E. coli Recalls
What happens when Shiga toxin-producing E. coli (STEC) is detected in food?
In 1994, the USDA declared E. coli O157:H7 an adulterant in ground beef. In 2012, USDA declared the six additional most common non-O157 STECs (O26, O45, O103, O11, O121, and O145) as adulterants in raw ground beef as well. Being labeled an adulterant means that there is zero tolerance for bacterial contamination in food; whenever the adulterant is found in a product, that product cannot enter commerce or must be removed from the marketplace if it has already entered commerce. Today, if one of the STEC adulterants is detected in ground beef, ground beef components, or other non-intact beef products, recalls are initiated by the manufacturer or distributor of the meat, sometimes at the request of USDA FSIS.
In addition to the circumstances specified above, when a FDA- or USDA- regulated product is deemed to be potentially harmful to consumers, recalling that product (i.e. removing it from the market) is the most effective means for protecting the public (https://www.fda.gov/consumers/...). Recalls are almost always voluntary; however, if a company refuses to recall its products, FDA and USDA FSIS have the legal authority to either mandate a recall or to seize and detain a food product in commerce. Sometimes, a company discovers STEC contamination in their product and recalls a product on its own. Other times, a company recalls a product after testing by a local, state, or federal public health or regulatory agency identifies STEC in food, or if an outbreak investigation implicates a product as the vehicle of that outbreak. Whatever the reason, it is the role of FDA or USDA, often along with state food safety regulatory partners, to oversee a company's strategy and assess the adequacy of the recall, through a process known as recall effectiveness checks.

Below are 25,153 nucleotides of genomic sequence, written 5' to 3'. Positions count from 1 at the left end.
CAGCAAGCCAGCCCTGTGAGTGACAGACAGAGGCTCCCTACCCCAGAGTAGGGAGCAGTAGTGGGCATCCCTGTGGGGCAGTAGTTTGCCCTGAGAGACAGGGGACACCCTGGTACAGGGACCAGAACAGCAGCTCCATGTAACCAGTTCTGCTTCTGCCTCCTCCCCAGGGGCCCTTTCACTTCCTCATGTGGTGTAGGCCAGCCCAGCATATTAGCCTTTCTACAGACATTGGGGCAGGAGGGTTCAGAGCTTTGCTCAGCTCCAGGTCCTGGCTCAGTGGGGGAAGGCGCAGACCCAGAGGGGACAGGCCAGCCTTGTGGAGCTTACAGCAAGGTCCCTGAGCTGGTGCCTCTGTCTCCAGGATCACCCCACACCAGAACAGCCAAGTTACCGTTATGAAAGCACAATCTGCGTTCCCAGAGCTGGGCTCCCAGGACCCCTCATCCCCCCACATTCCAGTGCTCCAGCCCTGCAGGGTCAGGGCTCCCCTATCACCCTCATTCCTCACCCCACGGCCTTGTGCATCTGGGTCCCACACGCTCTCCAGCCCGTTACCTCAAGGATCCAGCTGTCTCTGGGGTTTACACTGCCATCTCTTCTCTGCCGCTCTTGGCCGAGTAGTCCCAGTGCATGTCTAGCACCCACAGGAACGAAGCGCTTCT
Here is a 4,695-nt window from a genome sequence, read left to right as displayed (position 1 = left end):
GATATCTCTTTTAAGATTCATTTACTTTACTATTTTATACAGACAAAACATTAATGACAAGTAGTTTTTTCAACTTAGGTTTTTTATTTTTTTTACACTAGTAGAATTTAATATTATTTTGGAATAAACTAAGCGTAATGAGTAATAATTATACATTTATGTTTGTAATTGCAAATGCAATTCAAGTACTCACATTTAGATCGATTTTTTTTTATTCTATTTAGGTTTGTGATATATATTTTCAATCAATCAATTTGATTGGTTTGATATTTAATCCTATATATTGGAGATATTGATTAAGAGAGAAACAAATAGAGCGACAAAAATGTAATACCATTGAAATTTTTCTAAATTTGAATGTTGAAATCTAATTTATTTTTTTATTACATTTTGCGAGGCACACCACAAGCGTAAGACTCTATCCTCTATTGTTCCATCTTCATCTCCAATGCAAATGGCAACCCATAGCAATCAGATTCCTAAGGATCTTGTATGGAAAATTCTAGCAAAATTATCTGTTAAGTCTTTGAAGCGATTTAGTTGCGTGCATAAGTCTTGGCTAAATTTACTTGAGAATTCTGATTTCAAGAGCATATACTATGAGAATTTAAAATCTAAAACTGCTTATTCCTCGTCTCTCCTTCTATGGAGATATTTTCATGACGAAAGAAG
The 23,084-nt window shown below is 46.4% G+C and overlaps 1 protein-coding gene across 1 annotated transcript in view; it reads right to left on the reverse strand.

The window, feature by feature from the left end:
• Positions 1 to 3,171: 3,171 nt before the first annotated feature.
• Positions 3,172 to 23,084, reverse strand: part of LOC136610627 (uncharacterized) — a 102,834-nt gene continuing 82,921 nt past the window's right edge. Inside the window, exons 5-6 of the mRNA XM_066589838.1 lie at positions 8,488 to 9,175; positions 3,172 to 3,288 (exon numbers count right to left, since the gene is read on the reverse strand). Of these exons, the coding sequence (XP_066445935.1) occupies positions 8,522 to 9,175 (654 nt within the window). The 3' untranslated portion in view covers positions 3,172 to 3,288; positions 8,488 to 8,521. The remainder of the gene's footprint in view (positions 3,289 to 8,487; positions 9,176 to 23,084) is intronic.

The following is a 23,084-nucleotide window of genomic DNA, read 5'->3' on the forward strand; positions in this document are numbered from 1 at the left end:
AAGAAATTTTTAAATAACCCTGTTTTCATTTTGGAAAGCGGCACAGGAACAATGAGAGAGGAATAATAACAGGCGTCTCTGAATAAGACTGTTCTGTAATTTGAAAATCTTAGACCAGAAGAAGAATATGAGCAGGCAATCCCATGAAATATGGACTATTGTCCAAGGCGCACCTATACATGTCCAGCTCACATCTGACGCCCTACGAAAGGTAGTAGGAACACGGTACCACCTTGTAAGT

FDA and USDA FSIS STEC Recall Management
In the case of FDA-regulated products (all foods except meat, poultry, and processed egg products), FDA’s role is to oversee a company’s STEC recall strategy and to assess the adequacy of the recall. For USDA-regulated products, the USDA Food Safety and Inspection Service’s (FSIS) role is well integrated into the STEC recall process. A Recall Committee, which is housed within the USDA FSIS Recall Management Division, makes recommendations to the company about the need for a recall if STEC contamination is found.
Food Recall Classifications have been established for both FDA and USDA FSIS. Guidelines are used to categorize food recalls into one of three classes, according to the level of hazard involved. In the event that STEC is found in a food product, a Class I recall is initiated.
FDA Recall Classifications for all food products except meat, poultry, and eggs
- Class I: Dangerous or defective products that predictably could cause serious health problems or death. Examples include food found to contain botulinum toxin or food with undeclared allergens, a label mix-up on a lifesaving drug, or a defective artificial heart valve.
- Class II: Products that might cause a temporary health problem or pose only a slight threat of a serious nature. Example: a drug that is under-strength but that is not used to treat life-threatening situations.
- Class III: Products that are unlikely to cause any adverse health reaction, but that violate FDA labeling or manufacturing laws. Examples include: a minor container defect and lack of English labeling in a retail food.
Public health and regulatory agencies seek publicity about a recall when they believe the public can benefit from the information. For example, when a recalled product has been widely distributed and could still be on store shelves or in people’s homes, the news media is a very effective way to reach large numbers of people. These agencies can hold press conferences, issue press releases, and post updates to their websites.
Not all recalls are announced in the media. But all recalls are posted to FDA or USDA FSIS website recall pages: